For the past couple of years I’ve been thinking about what theatre actually means to me, what my need from it is and how I can be of use within it. This has partly come about because of Birkbeck and the MFA but more because of the way the business has changed due to economic pressures and cultural devaluation brought about by this government. The fact that I am getting older and closely examining my own values and what makes me happy is playing a large part too. The result of this introspection is a desire to see theatre put in proportion to living and life's experiences, it should be part of life but not 'life' itself.
Theatre is all I've ever done, well not all I've done but everything else that I have done (travel, funerals, insurance, cheese etc) has been to support that work. Everything I have given up, holidays, family events, pensions, security etc has all been to feed that choice. I have placed theatre central to everything I do, made it special, but now it feels more appropriate for it to be part of the everyday, the norm; to be simple.
There are, I believe, barriers to the majority of people going to the theatre; perceived as well as real barriers maybe but there nonetheless. How do you behave in a theatre building? How do you dress? Booking or not booking. Getting there, getting back. And of course, cost. In the run up to the Olympics in 2012 a radio programme was doing a phone-in on the cost of tickets and I remember a caller saying she would gladly pay hundreds of pounds for tickets for an Olympic event as it was value for money and compared it to paying a few hundred pounds to bring her children to london to see a show. She felt the Olympics was better value. Her perception was that theatre was only in london and it was big and expensive; she lived in Midlands, not exactly devoid of theatre. To many a theatre visit is a big choice, an expensive choice and a gamble.
Theatre (and art generally) should be integral to our daily activities. Whether it’s reading something (novel, poem, statement, bit of graffiti, a bit of vandalism), hearing something (concert, radio, street music, spoken word) or seeing something (everything around us) it should be accessible. The fact that has been created for us, that someone has gone through a process to make something with the intention of effecting us and changing us, should be something we hope to engage with in an open and exciting way on a regular basis. And those changes and effects don’t necessarily have to be monumental, they can be subtle, simple, everyday, but the frequency with which we engage with these little moments of art, of inspiration, all add up and make us people who are critical, sensitive, aware, intrigued, inspired, inspiring, questioning and seeking to become better, to make better, to be better.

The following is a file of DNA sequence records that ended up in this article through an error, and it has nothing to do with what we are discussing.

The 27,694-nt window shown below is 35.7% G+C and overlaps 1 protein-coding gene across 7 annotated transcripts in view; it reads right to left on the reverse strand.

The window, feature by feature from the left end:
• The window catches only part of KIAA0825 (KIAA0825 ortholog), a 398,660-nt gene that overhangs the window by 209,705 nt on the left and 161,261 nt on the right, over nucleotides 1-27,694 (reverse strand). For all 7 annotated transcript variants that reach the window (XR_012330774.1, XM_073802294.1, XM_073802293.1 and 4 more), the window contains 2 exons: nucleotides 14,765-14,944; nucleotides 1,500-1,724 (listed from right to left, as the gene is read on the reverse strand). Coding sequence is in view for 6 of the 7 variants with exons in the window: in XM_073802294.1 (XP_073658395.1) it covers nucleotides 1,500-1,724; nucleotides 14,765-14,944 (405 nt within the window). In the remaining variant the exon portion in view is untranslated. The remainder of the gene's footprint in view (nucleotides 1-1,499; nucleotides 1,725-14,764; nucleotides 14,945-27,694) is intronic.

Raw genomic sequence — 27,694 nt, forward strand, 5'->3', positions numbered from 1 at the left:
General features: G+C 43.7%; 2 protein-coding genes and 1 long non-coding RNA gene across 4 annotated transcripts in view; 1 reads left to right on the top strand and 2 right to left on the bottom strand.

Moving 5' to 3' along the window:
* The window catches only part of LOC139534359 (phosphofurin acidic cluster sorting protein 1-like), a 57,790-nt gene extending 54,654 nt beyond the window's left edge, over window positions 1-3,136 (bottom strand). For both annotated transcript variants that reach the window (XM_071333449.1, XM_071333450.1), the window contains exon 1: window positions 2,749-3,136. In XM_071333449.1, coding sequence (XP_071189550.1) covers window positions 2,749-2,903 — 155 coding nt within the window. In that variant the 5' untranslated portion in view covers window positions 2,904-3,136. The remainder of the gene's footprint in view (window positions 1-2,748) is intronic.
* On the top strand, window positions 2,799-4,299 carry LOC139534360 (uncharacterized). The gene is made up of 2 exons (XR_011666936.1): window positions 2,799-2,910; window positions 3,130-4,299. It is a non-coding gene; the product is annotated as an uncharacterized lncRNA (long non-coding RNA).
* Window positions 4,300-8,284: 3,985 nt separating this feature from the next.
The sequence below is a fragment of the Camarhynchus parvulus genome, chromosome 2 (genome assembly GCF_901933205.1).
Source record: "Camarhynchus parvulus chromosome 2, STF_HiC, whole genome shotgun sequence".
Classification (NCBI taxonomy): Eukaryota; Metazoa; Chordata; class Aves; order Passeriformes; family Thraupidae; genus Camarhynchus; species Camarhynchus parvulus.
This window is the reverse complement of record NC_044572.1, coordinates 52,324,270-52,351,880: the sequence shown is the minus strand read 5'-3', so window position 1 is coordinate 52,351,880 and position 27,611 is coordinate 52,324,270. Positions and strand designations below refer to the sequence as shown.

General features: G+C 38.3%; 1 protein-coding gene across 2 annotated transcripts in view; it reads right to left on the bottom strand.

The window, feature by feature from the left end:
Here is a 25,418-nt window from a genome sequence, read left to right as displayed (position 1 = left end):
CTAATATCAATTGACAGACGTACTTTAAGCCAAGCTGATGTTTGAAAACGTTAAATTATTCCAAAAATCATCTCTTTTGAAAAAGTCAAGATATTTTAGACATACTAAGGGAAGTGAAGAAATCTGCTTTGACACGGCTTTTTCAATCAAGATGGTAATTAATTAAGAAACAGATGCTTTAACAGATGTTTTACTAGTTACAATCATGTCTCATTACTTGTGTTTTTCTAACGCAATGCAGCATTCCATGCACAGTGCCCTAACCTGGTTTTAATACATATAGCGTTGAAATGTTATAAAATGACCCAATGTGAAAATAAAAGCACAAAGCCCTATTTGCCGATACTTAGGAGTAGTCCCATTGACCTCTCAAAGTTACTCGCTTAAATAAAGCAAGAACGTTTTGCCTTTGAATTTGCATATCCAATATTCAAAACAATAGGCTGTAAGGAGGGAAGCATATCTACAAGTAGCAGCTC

The challenge for theatre makers now is to get our work into communities, to make it approachable, non-intimidating and fun (if I dare use that word!) and let people experience the pleasure of shared entertainment.
I suppose I’m saying theatre, like all good art, should be engaged with on a more mundane level, common place and to all. Regular opportunities for people to gather and share an experience, to discuss and grow from it.
Of course, big, spectacular theatre can be amazing and moving and brilliant and exciting, technical and dramatic. Wicked is fabulous, Complicite are astonishing. The spectacle can move and change us, but these are rare and expensive things and open only to those with money, a theatrical language and geographical good fortune. Theatre, and the emotion they create should be in all communities. They should be everyday experiences.
I don't think theatre should be special, it should be un-extraordinary and commonplace, however, the effect is has on us most definitely should be special.